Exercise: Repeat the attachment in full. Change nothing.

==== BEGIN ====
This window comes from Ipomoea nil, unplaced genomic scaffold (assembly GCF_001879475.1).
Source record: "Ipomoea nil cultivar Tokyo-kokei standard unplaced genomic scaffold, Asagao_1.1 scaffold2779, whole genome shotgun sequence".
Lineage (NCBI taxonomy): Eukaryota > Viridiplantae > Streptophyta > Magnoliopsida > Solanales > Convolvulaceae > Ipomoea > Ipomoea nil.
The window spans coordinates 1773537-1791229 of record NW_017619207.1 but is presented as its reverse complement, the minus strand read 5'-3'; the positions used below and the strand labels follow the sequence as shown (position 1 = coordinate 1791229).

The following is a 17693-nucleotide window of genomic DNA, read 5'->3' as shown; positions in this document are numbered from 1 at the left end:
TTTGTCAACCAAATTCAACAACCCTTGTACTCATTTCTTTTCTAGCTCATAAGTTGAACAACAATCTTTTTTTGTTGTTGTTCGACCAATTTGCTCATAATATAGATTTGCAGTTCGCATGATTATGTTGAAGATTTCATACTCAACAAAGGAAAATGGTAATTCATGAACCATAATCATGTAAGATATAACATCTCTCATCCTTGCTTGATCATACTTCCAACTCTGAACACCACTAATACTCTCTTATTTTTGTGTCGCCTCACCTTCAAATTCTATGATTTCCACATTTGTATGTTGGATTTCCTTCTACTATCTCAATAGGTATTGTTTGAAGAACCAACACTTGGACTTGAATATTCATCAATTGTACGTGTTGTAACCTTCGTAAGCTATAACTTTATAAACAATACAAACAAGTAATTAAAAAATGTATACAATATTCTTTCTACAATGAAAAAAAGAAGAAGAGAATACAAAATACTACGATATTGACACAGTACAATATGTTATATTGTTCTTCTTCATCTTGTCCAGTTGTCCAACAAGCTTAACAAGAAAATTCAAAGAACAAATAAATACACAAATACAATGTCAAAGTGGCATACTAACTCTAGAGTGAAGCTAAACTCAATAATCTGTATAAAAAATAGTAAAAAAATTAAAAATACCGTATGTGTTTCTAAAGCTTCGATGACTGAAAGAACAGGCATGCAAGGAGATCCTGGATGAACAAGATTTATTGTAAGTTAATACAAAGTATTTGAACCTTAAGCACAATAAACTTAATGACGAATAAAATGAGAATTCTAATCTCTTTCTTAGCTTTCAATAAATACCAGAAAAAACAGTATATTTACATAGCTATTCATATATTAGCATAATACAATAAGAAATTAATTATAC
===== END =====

This window comes from Ipomoea nil, unplaced genomic scaffold (assembly GCF_001879475.1).
Source record: "Ipomoea nil cultivar Tokyo-kokei standard unplaced genomic scaffold, Asagao_1.1 scaffold2779, whole genome shotgun sequence".
Lineage (NCBI taxonomy): Eukaryota > Viridiplantae > Streptophyta > Magnoliopsida > Solanales > Convolvulaceae > Ipomoea > Ipomoea nil.
The window spans coordinates 1773537-1791229 of record NW_017619207.1 but is presented as its reverse complement, the minus strand read 5'-3'; the positions used below and the strand labels follow the sequence as shown (position 1 = coordinate 1791229).

The following is a 17693-nucleotide window of genomic DNA, read 5'->3' as shown; positions in this document are numbered from 1 at the left end:
TTTGTCAACCAAATTCAACAACCCTTGTACTCATTTCTTTTCTAGCTCATAAGTTGAACAACAATCTTTTTTTGTTGTTGTTCGACCAATTTGCTCATAATATAGATTTGCAGTTCGCATGATTATGTTGAAGATTTCATACTCAACAAAGGAAAATGGTAATTCATGAACCATAATCATGTAAGATATAACATCTCTCATCCTTGCTTGATCATACTTCCAACTCTGAACACCACTAATACTCTCTTATTTTTGTGTCGCCTCACCTTCAAATTCTATGATTTCCACATTTGTATGTTGGATTTCCTTCTACTATCTCAATAGGTATTGTTTGAAGAACCAACACTTGGACTTGAATATTCATCAATTGTACGTGTTGTAACCTTCGTAAGCTATAACTTTATAAACAATACAAACAAGTAATTAAAAAATGTATACAATATTCTTTCTACAATGAAAAAAAGAAGAAGAGAATACAAAATACTACGATATTGACACAGTACAATATGTTATATTGTTCTTCTTCATCTTGTCCAGTTGTCCAACAAGCTTAACAAGAAAATTCAAAGAACAAATAAATACACAAATACAATGTCAAAGTGGCATACTAACTCTAGAGTGAAGCTAAACTCAATAATCTGTATAAAAAATAGTAAAAAAATTAAAAATACCGTATGTGTTTCTAAAGCTTCGATGACTGAAAGAACAGGCATGCAAGGAGATCCTGGATGAACAAGATTTATTGTAAGTTAATACAAAGTATTTGAACCTTAAGCACAATAAACTTAATGACGAATAAAATGAGAATTCTAATCTCTTTCTTAGCTTTCAATAAATACCAGAAAAAACAGTATATTTACATAGCTATTCATATATTAGCATAATACAATAAGAAATTAATTATAC